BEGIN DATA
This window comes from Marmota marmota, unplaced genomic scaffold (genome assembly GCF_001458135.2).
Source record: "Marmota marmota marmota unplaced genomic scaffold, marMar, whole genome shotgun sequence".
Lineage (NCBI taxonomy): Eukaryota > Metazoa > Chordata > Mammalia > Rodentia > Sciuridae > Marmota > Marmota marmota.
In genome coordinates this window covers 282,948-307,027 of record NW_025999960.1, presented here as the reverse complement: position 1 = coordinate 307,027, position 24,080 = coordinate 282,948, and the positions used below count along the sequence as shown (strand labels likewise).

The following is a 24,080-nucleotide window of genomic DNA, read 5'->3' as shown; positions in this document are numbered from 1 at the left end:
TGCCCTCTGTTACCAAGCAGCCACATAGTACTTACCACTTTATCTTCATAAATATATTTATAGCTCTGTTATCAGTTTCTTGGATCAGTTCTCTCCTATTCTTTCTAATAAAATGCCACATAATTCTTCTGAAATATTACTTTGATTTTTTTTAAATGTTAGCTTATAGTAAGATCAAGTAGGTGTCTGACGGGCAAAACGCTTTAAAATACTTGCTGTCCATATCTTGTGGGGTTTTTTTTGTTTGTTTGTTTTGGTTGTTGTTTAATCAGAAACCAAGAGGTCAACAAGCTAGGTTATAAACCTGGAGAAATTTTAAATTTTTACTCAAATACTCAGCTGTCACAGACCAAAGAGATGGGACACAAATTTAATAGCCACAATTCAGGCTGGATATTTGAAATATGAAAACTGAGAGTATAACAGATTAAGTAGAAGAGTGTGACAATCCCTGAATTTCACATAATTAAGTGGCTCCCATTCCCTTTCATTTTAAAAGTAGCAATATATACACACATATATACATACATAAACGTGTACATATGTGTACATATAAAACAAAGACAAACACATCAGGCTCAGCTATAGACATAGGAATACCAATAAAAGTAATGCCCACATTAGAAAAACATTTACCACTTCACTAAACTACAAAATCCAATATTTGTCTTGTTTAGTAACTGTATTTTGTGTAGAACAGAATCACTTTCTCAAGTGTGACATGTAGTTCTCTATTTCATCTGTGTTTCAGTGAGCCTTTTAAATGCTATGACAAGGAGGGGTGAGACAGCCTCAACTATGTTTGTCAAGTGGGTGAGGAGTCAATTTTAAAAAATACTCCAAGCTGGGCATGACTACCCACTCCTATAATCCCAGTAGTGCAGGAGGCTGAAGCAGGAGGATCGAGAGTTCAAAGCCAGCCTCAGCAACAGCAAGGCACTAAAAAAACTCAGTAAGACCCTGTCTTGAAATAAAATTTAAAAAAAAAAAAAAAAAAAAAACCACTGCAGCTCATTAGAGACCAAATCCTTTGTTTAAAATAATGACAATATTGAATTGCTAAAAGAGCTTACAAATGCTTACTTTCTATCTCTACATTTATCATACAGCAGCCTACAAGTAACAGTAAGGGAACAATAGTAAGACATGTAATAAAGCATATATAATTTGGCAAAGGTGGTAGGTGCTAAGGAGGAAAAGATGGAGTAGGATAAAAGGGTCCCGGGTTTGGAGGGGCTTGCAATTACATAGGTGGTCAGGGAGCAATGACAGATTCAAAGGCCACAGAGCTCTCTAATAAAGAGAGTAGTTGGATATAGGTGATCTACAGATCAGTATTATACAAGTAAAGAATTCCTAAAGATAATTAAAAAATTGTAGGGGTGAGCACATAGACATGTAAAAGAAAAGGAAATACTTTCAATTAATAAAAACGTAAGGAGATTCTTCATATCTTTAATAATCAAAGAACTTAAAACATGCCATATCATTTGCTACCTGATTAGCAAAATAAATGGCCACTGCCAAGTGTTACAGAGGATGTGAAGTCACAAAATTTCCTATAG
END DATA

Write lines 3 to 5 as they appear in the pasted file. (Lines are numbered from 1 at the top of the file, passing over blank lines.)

Lineage (NCBI taxonomy): Eukaryota > Metazoa > Chordata > Mammalia > Rodentia > Sciuridae > Marmota > Marmota marmota.
In genome coordinates this window covers 282,948-307,027 of record NW_025999960.1, presented here as the reverse complement: position 1 = coordinate 307,027, position 24,080 = coordinate 282,948, and the positions used below count along the sequence as shown (strand labels likewise).

The following is a 24,080-nucleotide window of genomic DNA, read 5'->3' as shown; positions in this document are numbered from 1 at the left end: